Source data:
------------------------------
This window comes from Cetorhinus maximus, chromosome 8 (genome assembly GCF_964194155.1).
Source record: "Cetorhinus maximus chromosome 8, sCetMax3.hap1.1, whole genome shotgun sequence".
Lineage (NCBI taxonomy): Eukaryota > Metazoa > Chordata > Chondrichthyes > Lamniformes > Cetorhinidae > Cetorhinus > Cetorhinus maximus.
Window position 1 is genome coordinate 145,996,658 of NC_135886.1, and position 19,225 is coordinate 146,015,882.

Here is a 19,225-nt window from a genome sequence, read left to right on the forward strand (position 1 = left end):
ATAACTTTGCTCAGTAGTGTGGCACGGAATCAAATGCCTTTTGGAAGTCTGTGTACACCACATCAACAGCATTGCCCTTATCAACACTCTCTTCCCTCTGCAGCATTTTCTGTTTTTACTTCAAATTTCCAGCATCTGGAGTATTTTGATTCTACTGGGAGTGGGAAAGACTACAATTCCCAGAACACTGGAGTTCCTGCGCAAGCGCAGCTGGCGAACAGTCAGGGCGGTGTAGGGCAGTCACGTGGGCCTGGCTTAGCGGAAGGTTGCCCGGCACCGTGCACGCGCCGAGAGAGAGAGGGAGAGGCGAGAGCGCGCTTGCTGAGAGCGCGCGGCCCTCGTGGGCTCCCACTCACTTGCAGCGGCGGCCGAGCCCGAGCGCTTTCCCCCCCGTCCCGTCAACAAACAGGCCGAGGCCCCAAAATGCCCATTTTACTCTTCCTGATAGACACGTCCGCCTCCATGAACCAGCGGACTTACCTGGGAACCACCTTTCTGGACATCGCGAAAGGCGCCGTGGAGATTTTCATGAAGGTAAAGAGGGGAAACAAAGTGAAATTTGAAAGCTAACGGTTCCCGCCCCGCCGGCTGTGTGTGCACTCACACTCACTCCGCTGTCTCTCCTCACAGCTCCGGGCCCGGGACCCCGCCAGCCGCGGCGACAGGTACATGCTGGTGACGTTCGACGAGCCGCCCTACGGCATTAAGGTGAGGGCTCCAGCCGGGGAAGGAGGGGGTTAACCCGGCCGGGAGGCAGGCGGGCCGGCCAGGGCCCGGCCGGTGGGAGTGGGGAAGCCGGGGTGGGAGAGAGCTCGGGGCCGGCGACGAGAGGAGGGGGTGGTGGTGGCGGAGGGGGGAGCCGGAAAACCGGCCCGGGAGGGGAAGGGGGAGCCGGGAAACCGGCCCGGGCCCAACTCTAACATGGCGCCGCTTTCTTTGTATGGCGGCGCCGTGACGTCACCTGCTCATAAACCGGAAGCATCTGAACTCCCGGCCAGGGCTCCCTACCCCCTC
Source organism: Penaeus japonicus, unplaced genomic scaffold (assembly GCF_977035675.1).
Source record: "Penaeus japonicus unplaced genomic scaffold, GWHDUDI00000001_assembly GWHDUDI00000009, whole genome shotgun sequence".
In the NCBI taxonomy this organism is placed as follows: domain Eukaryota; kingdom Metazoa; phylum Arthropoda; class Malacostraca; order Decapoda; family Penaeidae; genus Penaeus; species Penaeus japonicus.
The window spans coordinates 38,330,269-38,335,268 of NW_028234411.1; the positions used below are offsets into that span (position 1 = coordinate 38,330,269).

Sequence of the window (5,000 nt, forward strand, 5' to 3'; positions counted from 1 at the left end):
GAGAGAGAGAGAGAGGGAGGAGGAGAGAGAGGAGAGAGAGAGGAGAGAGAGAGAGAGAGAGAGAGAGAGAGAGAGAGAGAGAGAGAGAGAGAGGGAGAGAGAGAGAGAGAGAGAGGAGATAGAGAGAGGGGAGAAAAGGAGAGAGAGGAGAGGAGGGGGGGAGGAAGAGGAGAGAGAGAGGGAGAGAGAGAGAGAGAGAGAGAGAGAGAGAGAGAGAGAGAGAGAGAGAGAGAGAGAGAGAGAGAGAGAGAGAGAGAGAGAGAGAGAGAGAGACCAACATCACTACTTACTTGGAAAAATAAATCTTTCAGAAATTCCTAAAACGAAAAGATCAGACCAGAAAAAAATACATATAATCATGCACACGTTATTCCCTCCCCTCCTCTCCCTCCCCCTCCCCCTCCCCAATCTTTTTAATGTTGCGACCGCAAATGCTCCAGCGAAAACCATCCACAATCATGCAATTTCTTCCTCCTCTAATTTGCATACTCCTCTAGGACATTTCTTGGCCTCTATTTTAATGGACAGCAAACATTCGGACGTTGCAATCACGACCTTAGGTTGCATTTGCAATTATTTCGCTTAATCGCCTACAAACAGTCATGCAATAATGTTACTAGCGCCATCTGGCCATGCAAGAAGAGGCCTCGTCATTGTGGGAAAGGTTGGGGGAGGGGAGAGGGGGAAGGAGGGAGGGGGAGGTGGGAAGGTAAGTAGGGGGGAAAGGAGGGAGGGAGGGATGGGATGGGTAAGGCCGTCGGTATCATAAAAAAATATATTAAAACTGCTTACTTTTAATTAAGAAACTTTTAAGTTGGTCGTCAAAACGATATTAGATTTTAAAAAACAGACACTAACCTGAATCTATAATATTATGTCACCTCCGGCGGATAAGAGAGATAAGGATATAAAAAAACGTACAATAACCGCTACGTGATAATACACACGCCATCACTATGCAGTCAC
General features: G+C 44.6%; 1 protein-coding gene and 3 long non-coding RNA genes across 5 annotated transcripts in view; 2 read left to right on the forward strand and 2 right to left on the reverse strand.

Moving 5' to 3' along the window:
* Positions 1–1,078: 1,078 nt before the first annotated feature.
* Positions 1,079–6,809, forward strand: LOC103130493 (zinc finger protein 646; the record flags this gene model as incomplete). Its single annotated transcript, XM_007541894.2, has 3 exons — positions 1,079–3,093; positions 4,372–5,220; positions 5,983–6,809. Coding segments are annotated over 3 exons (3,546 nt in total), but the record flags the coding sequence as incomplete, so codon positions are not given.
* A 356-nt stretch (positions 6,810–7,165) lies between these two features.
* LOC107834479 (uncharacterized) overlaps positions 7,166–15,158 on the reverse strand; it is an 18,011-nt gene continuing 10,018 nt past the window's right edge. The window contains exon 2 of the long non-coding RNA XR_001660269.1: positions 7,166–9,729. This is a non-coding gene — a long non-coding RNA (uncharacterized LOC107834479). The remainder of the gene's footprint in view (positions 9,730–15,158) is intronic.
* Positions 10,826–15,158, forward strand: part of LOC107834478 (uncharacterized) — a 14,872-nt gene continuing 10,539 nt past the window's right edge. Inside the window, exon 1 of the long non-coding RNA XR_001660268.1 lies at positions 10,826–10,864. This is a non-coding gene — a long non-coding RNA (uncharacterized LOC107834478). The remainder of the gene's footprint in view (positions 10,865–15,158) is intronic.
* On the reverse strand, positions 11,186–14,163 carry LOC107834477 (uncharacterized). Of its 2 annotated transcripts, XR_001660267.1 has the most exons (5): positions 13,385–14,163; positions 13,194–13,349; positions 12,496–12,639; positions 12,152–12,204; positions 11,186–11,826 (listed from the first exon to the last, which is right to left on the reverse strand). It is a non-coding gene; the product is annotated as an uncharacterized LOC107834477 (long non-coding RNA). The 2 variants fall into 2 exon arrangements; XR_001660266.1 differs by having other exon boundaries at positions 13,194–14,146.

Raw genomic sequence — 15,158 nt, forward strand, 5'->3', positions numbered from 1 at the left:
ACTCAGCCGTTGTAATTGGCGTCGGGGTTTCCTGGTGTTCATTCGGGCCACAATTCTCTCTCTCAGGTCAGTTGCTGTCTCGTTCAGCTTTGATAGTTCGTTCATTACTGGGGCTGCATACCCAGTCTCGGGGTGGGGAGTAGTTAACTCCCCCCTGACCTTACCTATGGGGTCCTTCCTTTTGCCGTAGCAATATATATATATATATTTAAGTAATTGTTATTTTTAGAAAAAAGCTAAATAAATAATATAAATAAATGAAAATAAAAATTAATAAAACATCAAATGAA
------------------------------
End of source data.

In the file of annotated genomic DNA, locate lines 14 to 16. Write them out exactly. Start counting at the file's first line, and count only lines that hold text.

Moving 5' to 3' along the window:
* Positions 1–1,078: 1,078 nt before the first annotated feature.
* Positions 1,079–6,809, forward strand: LOC103130493 (zinc finger protein 646; the record flags this gene model as incomplete). Its single annotated transcript, XM_007541894.2, has 3 exons — positions 1,079–3,093; positions 4,372–5,220; positions 5,983–6,809. Coding segments are annotated over 3 exons (3,546 nt in total), but the record flags the coding sequence as incomplete, so codon positions are not given.